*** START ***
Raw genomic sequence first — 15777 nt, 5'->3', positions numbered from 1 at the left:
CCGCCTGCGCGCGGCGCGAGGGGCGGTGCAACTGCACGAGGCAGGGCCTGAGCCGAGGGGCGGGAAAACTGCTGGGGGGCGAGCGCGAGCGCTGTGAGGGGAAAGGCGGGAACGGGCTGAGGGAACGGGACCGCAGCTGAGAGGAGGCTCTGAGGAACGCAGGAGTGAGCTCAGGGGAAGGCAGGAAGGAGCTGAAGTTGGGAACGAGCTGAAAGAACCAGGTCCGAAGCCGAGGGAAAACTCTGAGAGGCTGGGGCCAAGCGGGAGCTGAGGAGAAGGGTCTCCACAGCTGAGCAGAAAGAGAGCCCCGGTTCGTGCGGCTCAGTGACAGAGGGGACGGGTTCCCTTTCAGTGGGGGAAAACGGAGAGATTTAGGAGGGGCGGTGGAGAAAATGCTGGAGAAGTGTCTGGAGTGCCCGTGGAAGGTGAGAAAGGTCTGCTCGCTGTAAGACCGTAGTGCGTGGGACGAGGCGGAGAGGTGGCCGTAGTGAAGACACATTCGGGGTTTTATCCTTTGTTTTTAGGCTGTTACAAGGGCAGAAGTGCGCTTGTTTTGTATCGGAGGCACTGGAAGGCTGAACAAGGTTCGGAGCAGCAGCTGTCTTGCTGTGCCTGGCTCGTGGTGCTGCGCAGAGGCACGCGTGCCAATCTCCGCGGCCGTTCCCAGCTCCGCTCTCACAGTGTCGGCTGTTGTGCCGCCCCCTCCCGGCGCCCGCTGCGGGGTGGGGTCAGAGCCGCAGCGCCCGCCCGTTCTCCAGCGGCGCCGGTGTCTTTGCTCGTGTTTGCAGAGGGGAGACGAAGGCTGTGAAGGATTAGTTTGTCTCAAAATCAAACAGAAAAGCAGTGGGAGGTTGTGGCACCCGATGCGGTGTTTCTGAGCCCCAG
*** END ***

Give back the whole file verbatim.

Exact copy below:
Raw genomic sequence first — 15777 nt, 5'->3', positions numbered from 1 at the left:
CCGCCTGCGCGCGGCGCGAGGGGCGGTGCAACTGCACGAGGCAGGGCCTGAGCCGAGGGGCGGGAAAACTGCTGGGGGGCGAGCGCGAGCGCTGTGAGGGGAAAGGCGGGAACGGGCTGAGGGAACGGGACCGCAGCTGAGAGGAGGCTCTGAGGAACGCAGGAGTGAGCTCAGGGGAAGGCAGGAAGGAGCTGAAGTTGGGAACGAGCTGAAAGAACCAGGTCCGAAGCCGAGGGAAAACTCTGAGAGGCTGGGGCCAAGCGGGAGCTGAGGAGAAGGGTCTCCACAGCTGAGCAGAAAGAGAGCCCCGGTTCGTGCGGCTCAGTGACAGAGGGGACGGGTTCCCTTTCAGTGGGGGAAAACGGAGAGATTTAGGAGGGGCGGTGGAGAAAATGCTGGAGAAGTGTCTGGAGTGCCCGTGGAAGGTGAGAAAGGTCTGCTCGCTGTAAGACCGTAGTGCGTGGGACGAGGCGGAGAGGTGGCCGTAGTGAAGACACATTCGGGGTTTTATCCTTTGTTTTTAGGCTGTTACAAGGGCAGAAGTGCGCTTGTTTTGTATCGGAGGCACTGGAAGGCTGAACAAGGTTCGGAGCAGCAGCTGTCTTGCTGTGCCTGGCTCGTGGTGCTGCGCAGAGGCACGCGTGCCAATCTCCGCGGCCGTTCCCAGCTCCGCTCTCACAGTGTCGGCTGTTGTGCCGCCCCCTCCCGGCGCCCGCTGCGGGGTGGGGTCAGAGCCGCAGCGCCCGCCCGTTCTCCAGCGGCGCCGGTGTCTTTGCTCGTGTTTGCAGAGGGGAGACGAAGGCTGTGAAGGATTAGTTTGTCTCAAAATCAAACAGAAAAGCAGTGGGAGGTTGTGGCACCCGATGCGGTGTTTCTGAGCCCCAG